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The Art of a Beautiful Smile

Part 3 - Preparation Design Continued

George Kirtley, DDS
Dr. Kirley continues the preparation design demonstration and introduces how he utilizes a laser to control bleeding.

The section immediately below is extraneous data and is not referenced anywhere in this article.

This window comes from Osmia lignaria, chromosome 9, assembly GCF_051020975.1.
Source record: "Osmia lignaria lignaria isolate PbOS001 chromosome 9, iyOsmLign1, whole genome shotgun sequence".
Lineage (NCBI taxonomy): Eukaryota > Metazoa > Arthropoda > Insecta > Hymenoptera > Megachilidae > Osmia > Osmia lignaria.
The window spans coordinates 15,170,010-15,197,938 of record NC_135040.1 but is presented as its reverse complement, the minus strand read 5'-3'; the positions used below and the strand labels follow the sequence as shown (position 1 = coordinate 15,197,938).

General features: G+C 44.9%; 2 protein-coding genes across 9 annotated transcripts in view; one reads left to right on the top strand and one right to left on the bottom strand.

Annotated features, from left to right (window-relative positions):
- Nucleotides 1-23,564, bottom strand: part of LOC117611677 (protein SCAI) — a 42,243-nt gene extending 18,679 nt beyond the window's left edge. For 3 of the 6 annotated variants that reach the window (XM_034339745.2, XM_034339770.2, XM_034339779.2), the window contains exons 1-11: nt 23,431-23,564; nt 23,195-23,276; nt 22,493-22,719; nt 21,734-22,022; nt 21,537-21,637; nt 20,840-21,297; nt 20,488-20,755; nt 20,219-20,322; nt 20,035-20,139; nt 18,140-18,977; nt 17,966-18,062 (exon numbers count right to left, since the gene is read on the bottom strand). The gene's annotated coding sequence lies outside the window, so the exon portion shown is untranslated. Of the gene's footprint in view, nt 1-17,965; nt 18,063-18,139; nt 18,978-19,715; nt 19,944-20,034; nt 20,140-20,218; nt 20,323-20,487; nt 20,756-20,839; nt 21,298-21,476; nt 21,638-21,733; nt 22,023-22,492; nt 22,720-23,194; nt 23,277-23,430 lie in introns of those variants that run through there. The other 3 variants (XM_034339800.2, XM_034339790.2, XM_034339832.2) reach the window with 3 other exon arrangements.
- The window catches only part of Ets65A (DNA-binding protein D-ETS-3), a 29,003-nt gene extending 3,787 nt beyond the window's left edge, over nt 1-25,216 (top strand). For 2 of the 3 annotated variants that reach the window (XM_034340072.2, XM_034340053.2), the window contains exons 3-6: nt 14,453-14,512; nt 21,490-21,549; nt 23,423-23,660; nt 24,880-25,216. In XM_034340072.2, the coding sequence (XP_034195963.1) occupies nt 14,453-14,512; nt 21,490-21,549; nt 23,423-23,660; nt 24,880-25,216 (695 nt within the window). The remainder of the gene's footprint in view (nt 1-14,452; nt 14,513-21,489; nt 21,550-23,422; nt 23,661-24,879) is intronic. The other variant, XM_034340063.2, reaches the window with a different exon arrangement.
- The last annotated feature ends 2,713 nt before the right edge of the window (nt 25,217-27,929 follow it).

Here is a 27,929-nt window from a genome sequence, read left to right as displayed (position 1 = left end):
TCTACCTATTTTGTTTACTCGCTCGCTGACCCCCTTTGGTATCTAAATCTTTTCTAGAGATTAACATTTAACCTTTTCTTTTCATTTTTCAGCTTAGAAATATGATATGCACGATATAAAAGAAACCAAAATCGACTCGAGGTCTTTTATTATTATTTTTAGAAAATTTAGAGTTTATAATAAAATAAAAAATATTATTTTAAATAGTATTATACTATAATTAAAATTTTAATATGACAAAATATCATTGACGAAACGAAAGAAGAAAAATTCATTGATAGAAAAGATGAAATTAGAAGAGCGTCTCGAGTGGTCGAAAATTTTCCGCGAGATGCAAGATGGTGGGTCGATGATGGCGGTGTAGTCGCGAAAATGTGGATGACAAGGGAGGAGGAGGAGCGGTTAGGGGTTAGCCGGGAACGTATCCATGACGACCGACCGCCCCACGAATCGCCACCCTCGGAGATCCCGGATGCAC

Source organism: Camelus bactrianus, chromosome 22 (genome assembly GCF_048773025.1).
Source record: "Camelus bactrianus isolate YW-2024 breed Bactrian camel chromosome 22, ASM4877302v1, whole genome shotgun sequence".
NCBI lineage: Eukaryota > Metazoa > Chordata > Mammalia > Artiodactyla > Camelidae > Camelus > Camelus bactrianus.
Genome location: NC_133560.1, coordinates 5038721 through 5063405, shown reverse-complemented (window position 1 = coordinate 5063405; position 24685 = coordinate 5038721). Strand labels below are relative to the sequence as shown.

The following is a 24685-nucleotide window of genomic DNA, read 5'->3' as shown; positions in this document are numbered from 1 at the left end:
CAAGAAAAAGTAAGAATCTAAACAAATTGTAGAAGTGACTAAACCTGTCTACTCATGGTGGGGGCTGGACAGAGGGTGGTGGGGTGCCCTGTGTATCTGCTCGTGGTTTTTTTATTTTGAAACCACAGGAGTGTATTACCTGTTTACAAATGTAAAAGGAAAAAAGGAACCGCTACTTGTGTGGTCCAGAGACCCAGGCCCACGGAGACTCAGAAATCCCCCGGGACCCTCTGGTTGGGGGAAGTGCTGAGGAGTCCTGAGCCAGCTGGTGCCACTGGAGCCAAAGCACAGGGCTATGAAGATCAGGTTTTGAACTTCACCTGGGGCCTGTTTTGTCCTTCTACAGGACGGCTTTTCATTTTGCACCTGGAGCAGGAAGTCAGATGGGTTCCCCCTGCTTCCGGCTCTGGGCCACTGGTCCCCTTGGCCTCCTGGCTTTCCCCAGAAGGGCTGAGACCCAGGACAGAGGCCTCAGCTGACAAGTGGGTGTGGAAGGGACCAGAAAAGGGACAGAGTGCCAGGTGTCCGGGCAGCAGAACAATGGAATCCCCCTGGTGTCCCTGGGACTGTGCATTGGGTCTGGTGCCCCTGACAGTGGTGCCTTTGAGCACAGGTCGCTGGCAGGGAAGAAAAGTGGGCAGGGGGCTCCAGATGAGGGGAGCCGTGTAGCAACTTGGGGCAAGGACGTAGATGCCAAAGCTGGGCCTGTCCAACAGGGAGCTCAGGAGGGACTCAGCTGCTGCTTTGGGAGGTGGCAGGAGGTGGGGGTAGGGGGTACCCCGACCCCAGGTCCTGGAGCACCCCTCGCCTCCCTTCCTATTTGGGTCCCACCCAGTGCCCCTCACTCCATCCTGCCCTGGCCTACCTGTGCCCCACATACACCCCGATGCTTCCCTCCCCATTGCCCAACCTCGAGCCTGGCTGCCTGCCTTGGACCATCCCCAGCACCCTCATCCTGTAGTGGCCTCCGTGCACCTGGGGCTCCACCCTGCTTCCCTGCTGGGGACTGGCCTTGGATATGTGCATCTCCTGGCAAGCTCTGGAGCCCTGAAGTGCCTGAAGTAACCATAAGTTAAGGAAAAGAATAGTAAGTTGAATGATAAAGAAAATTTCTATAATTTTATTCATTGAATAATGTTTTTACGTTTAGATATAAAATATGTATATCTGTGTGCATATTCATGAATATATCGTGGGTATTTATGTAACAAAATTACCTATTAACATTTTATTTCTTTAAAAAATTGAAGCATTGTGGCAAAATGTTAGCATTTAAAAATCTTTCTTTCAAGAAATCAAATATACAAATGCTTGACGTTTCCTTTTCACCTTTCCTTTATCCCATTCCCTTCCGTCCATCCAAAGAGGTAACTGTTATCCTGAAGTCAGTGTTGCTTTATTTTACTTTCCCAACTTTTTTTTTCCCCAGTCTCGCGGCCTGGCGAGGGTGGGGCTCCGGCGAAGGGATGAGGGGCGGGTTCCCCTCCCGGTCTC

Through my continued education courses and the people that have taught me is you know developing a skill and a technique that allows me to really negotiate tooth structure and to guide my instrument, to guide my paint brush if you will through the palate that I paint. And so learning techniques like that there was a couple of times I tried to kind of show you that. I hope you pick up on that. I found that to be very helpful to me. Your laboratory technicians will always thank you to see those really nice defined margins. What I’m trying to do here is to make sure that I get a very defined margin from my ceramist to follow. Ideally if we can do super gingivally, we want to or right at it and in this case we’re going to be able to do that without having to get subgingival which is nice. Now another thing here is we have a little space between her teeth a little diastema. And so in these circumstances we want to make sure that we take the margin just a little further palatally to ensure that the ceramist has room to design the veneer the restoration in such a way that the anatomical form interproximally is able to close that space in a very natural way. Again following the contours of what the surrounding soft tissues give us. We have altered some of that preoperative through the use of a laser. And I’m going to show you a little bit here in the procedure a little handheld laser, a very small and very effective. Design by a company named Zila. What I like to do, it just add stability if you’d notice. Of course, I got my fingers resting in an area over here and my left finger over here, my index, and I take my thumb kind of act as yet another point of stabilization as I prep. I just find that it gives me a whole lot of control in a real mechanical way to define margins of these fine areas of the preparation. As you can see here I’m kind of just lapping over creating a really fine line just enough for the ceramist to be able to finish that ceramic just under the palatal side here. Obviously, the cuspid is a [0:25:28][inaudible] and so right in this incisal edge here we want to be able to beat that up just a little bit more room for the ceramist to be able again to affect potentially the cuspid rise if we need to have that open and supported in a way that benefits the stability and the wear of a patient’s bite. Open for me real big. Are you okay? So I want you to concentrate real hard for me in just staying open real big. I got down to two teeth here, all right.  I’m pretty happy with everything with the preparation thus far. Now the last thing I’m going to do is take finishing disc and just to go through and remove any rough edges and to open the incisal embrasure just a little bit. The ceramist always appreciates the opportunity to be able to replicate the naturalness of tooth structure and a lot of that has to do with what they can do in the incisal embrasure aspect of the preparation. And if we contour this and open this and round this just a little bit then we know that the fit is going to be better. And that it allows them to work their magic a little bit with the creativity into the incisal embrasure area where we can work in translucency and characterizations that really nicely replicate the tooth structure. The other thing you’ll notice on these lowers here that I’m going to do is there’s a little chipping and fragmenting of the incisal edge down here. I’m just going to smooth and polish that real nicely for the patient and will also give us a little bit more definitive point of reference to the incisal edge of lowers to the uppers. Also too you’ll note the incisal edges of these teeth had been chipped and worn. So I’m going to alter the preparation just a little bit. Give us a little bit more of bevel to eliminate that so we can finish the ceramic in a really nice defined way and again to give us the strength that we need in terms of the final restoration in the ceramic. This is a reduction guide of course and what we’re doing with this is kind of determining kind of where we stand after preparation in terms of facial reduction of our corporation. There are a couple of spots I see here that I’m going to have to go in kind of reshape and take a little bit more off to give adequate space that we need. Most of the time what you’ll hear from the ceramist is when there are errors made in reduction it’s usually in that incisal, one third. So the great thing about a reduction guide is to confirm that we have the adequate reduction. If you don’t, you can simply go back in and gain it just as I am. And just a little bit more on the distal facial no. 8. What I’m doing is looking down kind of the buccal corridor on the left side and then I’ll do the same on the right. But I’m trying to visualize relative to the mesial buccal cusp of the first molar, you know, kind of where I stand in terms of my reduction. And I’m visualizing the end product, the ceramic emerging from the gingival margin and then come in occlusally. And I’m trying to see, you know, in my mind’s eye I know I want to build. One of the things we’re going to do is build out the buccal corridors to give a little bit more presence there. So this is just one more perspective that I’m going to look at here and kind of get an idea do I feel that I have enough reduction to give the ceramist to give me what I need here. And obviously because we’re going to be building this out, I know that I do. But it gives me yet another perspective along with the reduction guide, along with reduction matrix that I used in the beginning here. It’s looking pretty good here. I kind of gone in and rounded and modify my incisal embrasure area so I’m comfortable with that. It’s nice and rounded and soft. What I’m going to do now is maybe touch a spot gingivally. This is a laser, micro laser by Zila and this is a fantastic little instrument to use. You can see it has a little LED screen on it. You can adjust the wattage that you want through these arrows that allows you to go to predetermine. You can’t see it here really well but predetermine procedures: troughing, frenectomy, gingivectomy, all of those things are all preset here. So if you want go to it where they’re preprogrammed in just push that little button there and it will take it to the little wattage. It also affords you the opportunity just to set your wattage to what it is that you want. And the great thing too is you can see how the tip of this is. It’s just a great instrument. It’s very light and how this works is these tips are removable and disposable that you can see here. This fits right over the top of the laser and that’s all there is to it. There is a wireless foot pedal to it that you can’t see here on the floor. But it’s so light and so functional it really has made a great difference in how we go in and do what we do in setting up upper cases gingivally and even taking impression by going in and just simply troughing around these areas very gently to expose the margins as we would want them to be in applications that you would need that. It’s portable. It’s the size of my handpiece if you will. And it provides me with the kind of wattage that I need to do the things I do esthetically in my smile design cases. But this is something it is so convenient and so easy to use. Its wireless. I have a foot pedal. I used it everyday. Everyday in some aspect of what I’m doing in dentistry but it’s general dentistry or the smile design whether it’s doing a biopsy or pocket reduction or I’m re-sculpting the gingival tissue or I’m treating an aphthous ulcer. This product has really been a game changer for me and had made things really convenient. Prior to this I always used a laser but the ease of use of that laser was not like it is here. And dentist can be such elements of convenience. And I know often times I would hate to slip that big laser that I had down in one of my treatment rooms all the way down to other and set it all up and do what I needed to do for a minute and a half procedure. This has changed it. This has made it real real real simple. And so for those of you who have lasers or who don’t have them and are looking to maybe invest in that, I would suggest take a look at that it’s really one of those great products. Well this concludes our procedure. What we have done at this poin is provisionalized all the areas that we prepare. You can see that right there. We will certainly take records of the length and of the impression of this to use that as a means of communication to our laboratory technician. I always follow up this appointment with a post-op. And when the patient is not anesthetized to enable us to more accurately evaluate the length that we have and certainly the phonetics of the changes that we made in length can impact the phonetics and the speech patterns a little bit. So we’re just going postop here and in about 24-48 hours evaluate the length again and make sure that our incisal edge position is exactly were we want it to be. And then we’ll convey that to our lab technician for the construction and fabrication of the restorations. Thanks you. Hello, we’re back with our second visit with our patient for placement of her porcelain laminate veneers. But before we get started, I’d like to talk just briefly about the importance of the relationship of the assistant and the doctor and the transference of instrument during procedure. Because I am most of the time working under the aid of loops, my field of vision is fairly limited. So I have to rely up on my assistant to accurately place the instruments in my hand, so I can feel where they are and importantly to be consistent within the placement and the pressure in which she places those instruments, so I can effectively feel them and do the instrumentation that I need to do. What we’re going to do here is start out and just kind of show the position that I put my hands in and my little finger are under the inferior board of the mandible just bit posterior to the chin. And this is my reference of being able to move around and the reference for my assistant to be able to place these. So as she sets down the mirror and the explorer in my hand when I’m looking, even though I cannot see them I can feel that she presses them into my fingers. So we’ll do that again mirror, explorer. And then I’ll have the patient open and then it allows me to effectively operate from a very consistent position that she can count on me being there and I can count on me being there and I can count on her being there and eliminates the chance of instruments from being mishandled or potential drop. And as I go back there I signal that I am going to want a transfer of instrument by leaving where I am inside the oral cavity and moving out like this and transferring the instruments. And each one of these situations, I will call for an instrument typically or if in certain procedures that are really repetitive the assistant will know in advance what instrument I need. But I think the key element here in doing this is just the basics of having a position of my fingers located in the consistent place on the inferior board of the mandible just posterior to the chin and my assistant knowing that my fingers are going to be in that place every time we transfer an instrument. The patient has already been anesthetized so we’re going to start right in. The patient has been in provisionals a little longer than we would ordinarily have them, but she’s done a great job on maintenance of the interproximal tissues and everything looks pretty good. What we’re going to do initially here is isolate this prior to our placement so that we can work in an area that has lips retracted. We use the OptraGate for that. And I’m going to place this in. This is a wonderful adjunct to any restorative dentistry that it nicely reflects the lips and the cheeks and enables me a field of vision. This will enable us the opportunity to go in and remove the provisional restorations to clean the preparations, to do our try in of our restorations and once we established all of that and have confirmation everything looks like we want it to, then we will remove this and apply a rubber dam to get even better isolation.